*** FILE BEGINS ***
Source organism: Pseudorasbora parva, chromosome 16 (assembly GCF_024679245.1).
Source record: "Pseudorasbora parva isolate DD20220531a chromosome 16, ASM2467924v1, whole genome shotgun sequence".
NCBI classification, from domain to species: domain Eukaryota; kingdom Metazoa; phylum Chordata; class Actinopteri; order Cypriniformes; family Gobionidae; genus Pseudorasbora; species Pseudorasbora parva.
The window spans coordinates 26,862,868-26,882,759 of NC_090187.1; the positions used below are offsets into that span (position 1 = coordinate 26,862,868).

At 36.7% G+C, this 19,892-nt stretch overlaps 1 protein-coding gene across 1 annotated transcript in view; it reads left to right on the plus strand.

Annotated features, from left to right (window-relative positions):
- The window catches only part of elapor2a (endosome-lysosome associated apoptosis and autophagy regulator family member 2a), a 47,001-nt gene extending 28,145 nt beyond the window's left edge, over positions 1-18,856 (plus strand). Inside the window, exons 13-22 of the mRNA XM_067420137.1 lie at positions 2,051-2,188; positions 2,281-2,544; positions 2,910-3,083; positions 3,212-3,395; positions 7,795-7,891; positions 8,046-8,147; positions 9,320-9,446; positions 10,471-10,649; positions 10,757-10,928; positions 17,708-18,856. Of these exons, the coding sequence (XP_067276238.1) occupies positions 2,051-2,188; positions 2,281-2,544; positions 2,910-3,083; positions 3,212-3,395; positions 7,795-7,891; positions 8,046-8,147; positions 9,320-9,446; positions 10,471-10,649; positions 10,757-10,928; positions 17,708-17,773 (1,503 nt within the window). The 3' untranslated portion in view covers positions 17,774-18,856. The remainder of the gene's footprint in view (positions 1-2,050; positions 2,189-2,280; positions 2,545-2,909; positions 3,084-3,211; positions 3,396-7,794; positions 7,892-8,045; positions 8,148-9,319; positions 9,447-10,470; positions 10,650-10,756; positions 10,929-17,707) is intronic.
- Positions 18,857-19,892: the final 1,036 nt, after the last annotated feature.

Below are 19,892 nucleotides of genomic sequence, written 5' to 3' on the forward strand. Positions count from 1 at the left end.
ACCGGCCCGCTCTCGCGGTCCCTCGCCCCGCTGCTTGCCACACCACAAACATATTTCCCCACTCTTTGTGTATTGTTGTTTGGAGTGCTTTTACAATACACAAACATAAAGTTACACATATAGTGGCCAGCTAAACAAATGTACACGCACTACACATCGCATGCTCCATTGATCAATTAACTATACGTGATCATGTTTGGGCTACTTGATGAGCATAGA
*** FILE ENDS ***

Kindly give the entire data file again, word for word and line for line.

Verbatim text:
Source organism: Pseudorasbora parva, chromosome 16 (assembly GCF_024679245.1).
Source record: "Pseudorasbora parva isolate DD20220531a chromosome 16, ASM2467924v1, whole genome shotgun sequence".
NCBI classification, from domain to species: domain Eukaryota; kingdom Metazoa; phylum Chordata; class Actinopteri; order Cypriniformes; family Gobionidae; genus Pseudorasbora; species Pseudorasbora parva.
The window spans coordinates 26,862,868-26,882,759 of NC_090187.1; the positions used below are offsets into that span (position 1 = coordinate 26,862,868).

At 36.7% G+C, this 19,892-nt stretch overlaps 1 protein-coding gene across 1 annotated transcript in view; it reads left to right on the plus strand.

Annotated features, from left to right (window-relative positions):
- The window catches only part of elapor2a (endosome-lysosome associated apoptosis and autophagy regulator family member 2a), a 47,001-nt gene extending 28,145 nt beyond the window's left edge, over positions 1-18,856 (plus strand). Inside the window, exons 13-22 of the mRNA XM_067420137.1 lie at positions 2,051-2,188; positions 2,281-2,544; positions 2,910-3,083; positions 3,212-3,395; positions 7,795-7,891; positions 8,046-8,147; positions 9,320-9,446; positions 10,471-10,649; positions 10,757-10,928; positions 17,708-18,856. Of these exons, the coding sequence (XP_067276238.1) occupies positions 2,051-2,188; positions 2,281-2,544; positions 2,910-3,083; positions 3,212-3,395; positions 7,795-7,891; positions 8,046-8,147; positions 9,320-9,446; positions 10,471-10,649; positions 10,757-10,928; positions 17,708-17,773 (1,503 nt within the window). The 3' untranslated portion in view covers positions 17,774-18,856. The remainder of the gene's footprint in view (positions 1-2,050; positions 2,189-2,280; positions 2,545-2,909; positions 3,084-3,211; positions 3,396-7,794; positions 7,892-8,045; positions 8,148-9,319; positions 9,447-10,470; positions 10,650-10,756; positions 10,929-17,707) is intronic.
- Positions 18,857-19,892: the final 1,036 nt, after the last annotated feature.

Below are 19,892 nucleotides of genomic sequence, written 5' to 3' on the forward strand. Positions count from 1 at the left end.
ACCGGCCCGCTCTCGCGGTCCCTCGCCCCGCTGCTTGCCACACCACAAACATATTTCCCCACTCTTTGTGTATTGTTGTTTGGAGTGCTTTTACAATACACAAACATAAAGTTACACATATAGTGGCCAGCTAAACAAATGTACACGCACTACACATCGCATGCTCCATTGATCAATTAACTATACGTGATCATGTTTGGGCTACTTGATGAGCATAGA